How many content marketers does it take to screw in a lightbulb?
Well, if by “lightbulb” you mean “a fully functioning content marketing machine that results in revenue driving online content,” there are some discrepancies among answers.
Some believe you need a dedicated staff of people with “content” in their titles. Others work with consultants and freelancers. Still others turn to internal staff to be contributors to the content plan. With all of these options, the answer could be anywhere between one and ten people.
Here at Kapost, we have eight people who’s primary role is content marketing—but not all organizations are in a position to support that large of a team.
In an effort to know more about the state of the content marketing industry, we turned to the best and interviewed content expert, Ann Handley.
Ann’s expertise is rooted in years of content marketing development, writing, and leadership. She’s recognized as one the most influential woman in social media by Forbes and co-authored the best-selling book, Content Rules: How to Create Killer Blogs, Podcasts, Videos, Ebooks, Webinars (and More) That Engage Customers and Ignite Your Business.
She’s also a professional speaker, and will be the keynote at the Content.NYC event on June 19. (Beef up your marketing chops, and register to attend.)
When I asked Ann for her take on putting a content team together, her pointers were some of the most concrete and actionable I’ve heard. Here’s what she said.
First: Think Roles, Not People
Content marketing can be a notoriously complex operation with a lot of manual tasks for each stage of production. But each job or task in creating content doesn’t need a separate employee.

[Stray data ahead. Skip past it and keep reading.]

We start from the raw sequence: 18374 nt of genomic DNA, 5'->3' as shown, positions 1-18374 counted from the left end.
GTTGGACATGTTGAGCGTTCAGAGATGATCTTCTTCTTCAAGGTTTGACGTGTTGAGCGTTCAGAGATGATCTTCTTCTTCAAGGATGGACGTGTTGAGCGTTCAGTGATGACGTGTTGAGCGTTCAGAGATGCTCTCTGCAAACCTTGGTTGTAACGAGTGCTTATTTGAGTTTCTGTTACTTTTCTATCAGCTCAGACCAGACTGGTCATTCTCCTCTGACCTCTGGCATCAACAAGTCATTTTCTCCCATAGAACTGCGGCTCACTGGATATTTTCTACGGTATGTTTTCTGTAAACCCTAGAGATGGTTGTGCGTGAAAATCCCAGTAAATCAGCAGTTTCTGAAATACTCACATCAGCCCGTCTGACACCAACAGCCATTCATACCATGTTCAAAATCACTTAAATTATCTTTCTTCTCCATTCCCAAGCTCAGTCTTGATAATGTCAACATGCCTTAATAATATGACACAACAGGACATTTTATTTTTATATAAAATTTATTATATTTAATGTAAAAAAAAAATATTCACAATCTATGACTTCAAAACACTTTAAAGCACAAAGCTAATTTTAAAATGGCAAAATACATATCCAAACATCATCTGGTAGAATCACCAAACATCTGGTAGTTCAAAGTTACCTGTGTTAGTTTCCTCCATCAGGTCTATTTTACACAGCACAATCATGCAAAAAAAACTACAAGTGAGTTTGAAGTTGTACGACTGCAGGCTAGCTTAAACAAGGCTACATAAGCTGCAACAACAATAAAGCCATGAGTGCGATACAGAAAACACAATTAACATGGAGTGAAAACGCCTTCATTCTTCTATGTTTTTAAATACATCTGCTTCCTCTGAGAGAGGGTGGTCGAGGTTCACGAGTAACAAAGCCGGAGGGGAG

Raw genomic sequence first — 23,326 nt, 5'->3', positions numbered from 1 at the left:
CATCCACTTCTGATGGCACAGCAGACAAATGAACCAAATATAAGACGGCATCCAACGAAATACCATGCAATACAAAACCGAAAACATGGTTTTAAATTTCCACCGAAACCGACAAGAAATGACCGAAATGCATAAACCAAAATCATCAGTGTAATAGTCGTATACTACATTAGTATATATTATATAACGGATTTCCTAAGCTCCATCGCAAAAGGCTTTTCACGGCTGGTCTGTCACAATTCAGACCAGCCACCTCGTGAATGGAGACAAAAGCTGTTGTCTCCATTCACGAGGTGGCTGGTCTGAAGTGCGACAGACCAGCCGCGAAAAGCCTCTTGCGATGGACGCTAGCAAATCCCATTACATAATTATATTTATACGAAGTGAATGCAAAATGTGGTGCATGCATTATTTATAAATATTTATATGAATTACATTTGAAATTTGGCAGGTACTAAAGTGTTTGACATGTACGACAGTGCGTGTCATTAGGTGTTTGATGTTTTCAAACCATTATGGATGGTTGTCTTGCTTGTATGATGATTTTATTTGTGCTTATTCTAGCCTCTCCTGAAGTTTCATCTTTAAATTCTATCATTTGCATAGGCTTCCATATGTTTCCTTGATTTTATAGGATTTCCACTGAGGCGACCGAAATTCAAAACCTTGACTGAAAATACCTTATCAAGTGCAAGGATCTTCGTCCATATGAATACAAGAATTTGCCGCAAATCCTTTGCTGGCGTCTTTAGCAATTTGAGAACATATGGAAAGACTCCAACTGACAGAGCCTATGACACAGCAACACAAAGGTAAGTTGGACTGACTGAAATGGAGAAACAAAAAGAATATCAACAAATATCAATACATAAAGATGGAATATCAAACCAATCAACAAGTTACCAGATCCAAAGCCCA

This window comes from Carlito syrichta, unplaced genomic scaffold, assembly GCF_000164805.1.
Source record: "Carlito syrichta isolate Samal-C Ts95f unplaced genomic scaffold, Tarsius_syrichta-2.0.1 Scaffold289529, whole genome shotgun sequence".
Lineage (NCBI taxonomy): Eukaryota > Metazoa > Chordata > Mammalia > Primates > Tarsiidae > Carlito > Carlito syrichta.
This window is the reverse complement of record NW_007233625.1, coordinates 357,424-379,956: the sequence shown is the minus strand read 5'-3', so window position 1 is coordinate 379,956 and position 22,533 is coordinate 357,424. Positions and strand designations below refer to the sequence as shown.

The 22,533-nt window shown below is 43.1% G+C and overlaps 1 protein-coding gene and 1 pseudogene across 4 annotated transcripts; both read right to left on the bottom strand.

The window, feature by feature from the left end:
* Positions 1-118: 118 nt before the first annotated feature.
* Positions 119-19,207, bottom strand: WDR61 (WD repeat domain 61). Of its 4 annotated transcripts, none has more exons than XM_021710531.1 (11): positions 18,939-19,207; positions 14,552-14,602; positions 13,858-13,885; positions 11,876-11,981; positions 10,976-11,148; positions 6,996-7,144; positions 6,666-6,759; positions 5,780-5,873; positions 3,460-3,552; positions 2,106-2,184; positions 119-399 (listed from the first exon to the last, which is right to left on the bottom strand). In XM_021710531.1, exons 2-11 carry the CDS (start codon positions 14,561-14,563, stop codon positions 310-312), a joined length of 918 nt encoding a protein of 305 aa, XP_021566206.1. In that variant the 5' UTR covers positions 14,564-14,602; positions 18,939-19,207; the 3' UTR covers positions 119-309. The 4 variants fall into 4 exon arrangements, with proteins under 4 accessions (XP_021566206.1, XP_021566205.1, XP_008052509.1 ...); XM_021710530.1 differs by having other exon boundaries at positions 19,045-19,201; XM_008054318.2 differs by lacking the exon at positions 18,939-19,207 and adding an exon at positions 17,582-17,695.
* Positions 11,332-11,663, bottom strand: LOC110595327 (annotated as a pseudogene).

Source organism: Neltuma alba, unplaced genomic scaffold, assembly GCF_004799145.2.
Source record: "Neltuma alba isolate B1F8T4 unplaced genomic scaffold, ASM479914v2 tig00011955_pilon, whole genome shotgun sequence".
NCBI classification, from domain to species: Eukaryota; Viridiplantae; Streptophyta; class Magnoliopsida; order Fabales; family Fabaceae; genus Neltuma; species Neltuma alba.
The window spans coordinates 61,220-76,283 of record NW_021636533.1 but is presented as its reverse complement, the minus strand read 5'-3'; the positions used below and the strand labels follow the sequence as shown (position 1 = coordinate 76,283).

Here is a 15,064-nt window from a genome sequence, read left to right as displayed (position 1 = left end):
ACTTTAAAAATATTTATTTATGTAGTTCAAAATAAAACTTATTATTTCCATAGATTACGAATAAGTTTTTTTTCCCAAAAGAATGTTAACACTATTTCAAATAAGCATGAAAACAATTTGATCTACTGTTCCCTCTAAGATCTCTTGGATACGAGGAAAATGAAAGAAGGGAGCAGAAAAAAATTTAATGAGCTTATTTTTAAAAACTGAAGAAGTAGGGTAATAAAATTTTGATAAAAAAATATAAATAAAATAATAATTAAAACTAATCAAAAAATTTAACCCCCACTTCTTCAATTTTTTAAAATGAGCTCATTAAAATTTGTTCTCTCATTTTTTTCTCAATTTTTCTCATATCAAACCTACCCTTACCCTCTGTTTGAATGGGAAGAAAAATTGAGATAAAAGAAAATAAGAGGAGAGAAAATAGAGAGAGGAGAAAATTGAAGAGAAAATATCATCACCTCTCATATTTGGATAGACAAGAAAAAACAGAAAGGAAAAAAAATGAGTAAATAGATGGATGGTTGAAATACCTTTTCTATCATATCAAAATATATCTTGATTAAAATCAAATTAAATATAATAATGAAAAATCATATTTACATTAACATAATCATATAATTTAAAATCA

There are roles that need to be filled in a content operation, not head counts, Ann tells us. One person can wear several hats and get the job done.
Next: Hire Your Team’s Backbone
But we all know, getting the right people for the job is the difference between chaos and revenue.
84% of companies say hiring for content marketing positions is difficult or somewhat difficult.
And few companies can afford to hire six people at once.
Don’t worry, Ann advises, you only need to identify people to fill two key roles: the strategist and the doer.
- THE STRATEGIST is the person responsible for the vision. This includes identifying key business objectives, major themes, and the content campaigns or pillars your content will focus on.
- THE DOER is the person who actually produces the content. This could be a writer, videographer, graphic designer, or analyst depending on your company’s size and needs.
Together you have one person holding the vision and strategy, and one person or multiple people executing the plan. You also have the foundation to support a killer content marketing operation.
So How Many Content Marketers Does It Take?
Realistically the answer is: two. As your content efforts increase and your company sees revenue and sales pipelines grow as a result, you can look to bring on more people, or find budget to hire more freelancers.
Discover more of Ann Handley’s advice on content marketing firsthand at the content.NYC event on June 19. Content experts from Traackr, ReadyTalk, Cloudwords, Original9 Media, and Kapost will be there, too. Ann will be given the keynote address. Don’t miss this informative, free opportunity to learn how to get content marketing efforts off the ground and drive money into your organization’s pockets.
And check out Ann’s new book, to be released this September:
Everybody Writes (Wiley) Your Go-To Guide to Creating Ridiculously Good Content http://bit.ly/EverybodyWrites